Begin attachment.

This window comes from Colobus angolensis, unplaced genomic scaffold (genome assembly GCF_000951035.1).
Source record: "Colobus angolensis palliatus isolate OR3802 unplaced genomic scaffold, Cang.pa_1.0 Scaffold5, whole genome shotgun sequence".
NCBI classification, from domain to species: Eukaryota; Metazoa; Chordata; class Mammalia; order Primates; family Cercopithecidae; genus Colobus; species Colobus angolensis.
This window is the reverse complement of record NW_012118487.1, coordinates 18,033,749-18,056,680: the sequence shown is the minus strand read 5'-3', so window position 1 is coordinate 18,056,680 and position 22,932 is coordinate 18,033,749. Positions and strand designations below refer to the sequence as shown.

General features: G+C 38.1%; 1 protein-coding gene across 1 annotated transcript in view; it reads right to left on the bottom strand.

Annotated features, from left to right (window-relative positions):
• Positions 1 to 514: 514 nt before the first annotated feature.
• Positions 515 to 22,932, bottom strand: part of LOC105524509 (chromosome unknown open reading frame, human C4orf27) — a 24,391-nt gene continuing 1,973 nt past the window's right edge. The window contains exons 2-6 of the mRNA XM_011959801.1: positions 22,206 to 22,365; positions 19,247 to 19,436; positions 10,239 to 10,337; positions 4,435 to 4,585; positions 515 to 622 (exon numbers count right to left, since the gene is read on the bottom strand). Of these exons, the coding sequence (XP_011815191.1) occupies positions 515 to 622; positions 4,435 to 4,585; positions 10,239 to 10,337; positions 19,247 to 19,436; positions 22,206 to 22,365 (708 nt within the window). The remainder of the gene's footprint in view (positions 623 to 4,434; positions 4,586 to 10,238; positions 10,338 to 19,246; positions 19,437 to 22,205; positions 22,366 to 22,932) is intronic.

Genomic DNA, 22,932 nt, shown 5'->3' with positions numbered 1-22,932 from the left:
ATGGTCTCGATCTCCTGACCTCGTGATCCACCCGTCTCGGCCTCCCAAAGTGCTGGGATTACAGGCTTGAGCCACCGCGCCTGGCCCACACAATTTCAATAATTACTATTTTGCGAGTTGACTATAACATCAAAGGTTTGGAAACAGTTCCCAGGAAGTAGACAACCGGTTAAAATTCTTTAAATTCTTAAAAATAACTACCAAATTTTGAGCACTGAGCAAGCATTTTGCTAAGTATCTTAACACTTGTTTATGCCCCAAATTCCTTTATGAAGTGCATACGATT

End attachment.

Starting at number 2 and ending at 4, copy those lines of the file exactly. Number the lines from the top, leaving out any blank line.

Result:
Source record: "Colobus angolensis palliatus isolate OR3802 unplaced genomic scaffold, Cang.pa_1.0 Scaffold5, whole genome shotgun sequence".
NCBI classification, from domain to species: Eukaryota; Metazoa; Chordata; class Mammalia; order Primates; family Cercopithecidae; genus Colobus; species Colobus angolensis.
This window is the reverse complement of record NW_012118487.1, coordinates 18,033,749-18,056,680: the sequence shown is the minus strand read 5'-3', so window position 1 is coordinate 18,056,680 and position 22,932 is coordinate 18,033,749. Positions and strand designations below refer to the sequence as shown.